The balanced scorecard (BSC) is a tool that’s been used for many years to measure strategic, operational, and financial performance. The concept behind the BSC is simple: a company and/or business unit prioritizes a set of 15 to 20 financial and non-financial metrics across four quadrants linked to the company’s market and operations strategy in order to measure and manage performance. While the BSC is a good organizing framework and remains relevant today, it needs a major shift to be effective in a SaaS/subscription world where traditional BSC measures don’t adequately gauge and predict performance. SaaS companies have a constant window into how customers use the company’s products as well as an opportunity to gain insight and add value at continuous customer touch points. When harnessed correctly, this knowledge can be used to form close, profitable, and predictable long-term customer relationships.

 

Introducing the subscription scorecard

To better address the dynamics of a subscription / SaaS business model, the BSC needs to be “rebalanced” with customer success at the center driving Financial Value. In turn, Innovation and Operations measures are reoriented around driving Customer Success.

 

New metrics for the subscription scorecard 

The metrics within each of the four subscription scorecard categories will vary based on the company’s strategy, priorities and starting point. However, through our client casework and research, we advise that most of the following metrics should be used to manage and predict performance in a SaaS world.

 

Financial value  

The financial value category measures the economic value of a subscription model and needs to consider customer adoption, growth rate, operating margin and cash flow over multiple years.

Customer success 

Customer success is measured on a more granular basis beyond simple aggregate customer satisfaction and/or Net Promoter Scores.

Innovation velocity 

Innovation velocity measures the rate the company delivers new and continuing value to customers.

Operations quality 

 Operations quality metrics are oriented around measuring organizational performance and efficiency and go beyond “table stakes” operating metrics of uptime, support response time and performance against SLAs, etc.

 

Taking action on the subscription scorecard 

Software company executives, whether leading a pure-play SaaS company or migrating the company’s offerings from on-premises to cloud, need to mobilize action around the subscription scorecard. This mobilization varies based on the starting point, but typically entails the following:

  1. Prioritize and Standardize Subscription Scorecard Metrics 
    Set five priority metrics for each of the four scorecard categories with clear definitions based on the company’s strategy, priorities and key initiatives.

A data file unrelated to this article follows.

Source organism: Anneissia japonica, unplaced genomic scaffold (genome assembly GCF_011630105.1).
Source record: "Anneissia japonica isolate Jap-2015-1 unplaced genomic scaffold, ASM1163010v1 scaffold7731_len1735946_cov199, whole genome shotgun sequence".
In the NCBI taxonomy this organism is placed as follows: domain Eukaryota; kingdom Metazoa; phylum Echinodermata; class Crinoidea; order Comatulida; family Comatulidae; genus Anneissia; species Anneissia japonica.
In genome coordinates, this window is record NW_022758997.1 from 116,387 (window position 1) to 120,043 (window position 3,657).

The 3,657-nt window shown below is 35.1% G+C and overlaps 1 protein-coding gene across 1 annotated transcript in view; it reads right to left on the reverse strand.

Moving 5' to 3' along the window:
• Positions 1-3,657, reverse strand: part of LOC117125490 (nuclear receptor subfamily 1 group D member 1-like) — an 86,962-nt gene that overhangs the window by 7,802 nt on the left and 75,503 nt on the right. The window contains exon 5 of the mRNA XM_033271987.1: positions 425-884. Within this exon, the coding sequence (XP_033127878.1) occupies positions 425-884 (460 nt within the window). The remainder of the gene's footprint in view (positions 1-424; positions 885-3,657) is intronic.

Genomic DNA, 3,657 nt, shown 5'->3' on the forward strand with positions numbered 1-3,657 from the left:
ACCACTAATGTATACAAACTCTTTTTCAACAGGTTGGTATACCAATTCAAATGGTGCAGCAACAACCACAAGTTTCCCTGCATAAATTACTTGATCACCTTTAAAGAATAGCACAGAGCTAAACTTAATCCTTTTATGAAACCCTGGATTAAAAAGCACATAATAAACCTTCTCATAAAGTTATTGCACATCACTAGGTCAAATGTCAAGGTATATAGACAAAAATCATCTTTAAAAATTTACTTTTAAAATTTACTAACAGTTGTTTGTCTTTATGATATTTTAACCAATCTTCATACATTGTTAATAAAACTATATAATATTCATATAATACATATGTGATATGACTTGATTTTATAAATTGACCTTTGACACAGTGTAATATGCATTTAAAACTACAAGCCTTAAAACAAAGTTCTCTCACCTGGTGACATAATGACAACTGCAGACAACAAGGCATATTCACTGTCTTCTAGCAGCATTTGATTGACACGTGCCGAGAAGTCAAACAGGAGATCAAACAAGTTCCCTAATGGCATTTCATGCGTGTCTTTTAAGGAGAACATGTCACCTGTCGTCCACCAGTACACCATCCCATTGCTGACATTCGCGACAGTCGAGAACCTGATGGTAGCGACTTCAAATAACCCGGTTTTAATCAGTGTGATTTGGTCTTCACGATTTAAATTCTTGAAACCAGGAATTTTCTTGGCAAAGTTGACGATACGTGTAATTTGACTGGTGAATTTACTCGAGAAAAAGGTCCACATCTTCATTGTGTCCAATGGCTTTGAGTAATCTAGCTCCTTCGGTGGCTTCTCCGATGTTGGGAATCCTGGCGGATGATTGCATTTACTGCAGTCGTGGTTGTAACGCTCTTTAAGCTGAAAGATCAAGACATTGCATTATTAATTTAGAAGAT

2. Retool Business Reporting and Analytics Approach
    Establish a subscription analytics group that sets and drives system priorities, determines a data and measurement approach, provides data visualization and reporting cadence and manages ongoing business user requirements.
  3. Leverage the Subscription Scorecard to Manage and Predict Performance
    Progressively embed the subscription scorecard into planning, budgeting and operating performance management. Operationally, the subscription scorecard should be used to foresee and head off retention issues, anticipate future customer product needs and identify customers who represent high probability upsell/cross-sell opportunities. Strategically, the subscription scorecard should strive to establish correlations between the different subscription scorecard categories (e.g., correlation between customer success metrics and financial value metrics, operations quality metrics and customer success metrics, and/or innovation velocity metrics and customer success metrics).

Regardless of whether a software company needs to build an analytics-based management approach or is already collecting data and needs to extract value from it, the subscription scorecard is an organizing framework that can be leveraged to great effect in maximizing customer success and driving corporate value. With software leading the way, more and more industries are embracing the subscription model and propelling the overall rise of the subscription economy. Given its broad applicability to this movement, the subscription scorecard and its emphasis on customer success will be relevant for many years to come.

 

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About the Authors
Mark Hauser

Mark Hauser is Founder and Managing Director at Waterstone. Mark advises high profile enterprise technology companies and investors with a specialization in creating value by architecting and delivering bundled technology and service offerings to drive a compelling customer experience and profitable growth.

Andrew Loulousis

Andrew Loulousis is a former Manager at Waterstone, and he also contributed to this article. Andrew advised clients on a number of key strategic issues including growth planning, operations improvement, outsourcing, new product design and launch, customer success strategy and design and acquisition diligence.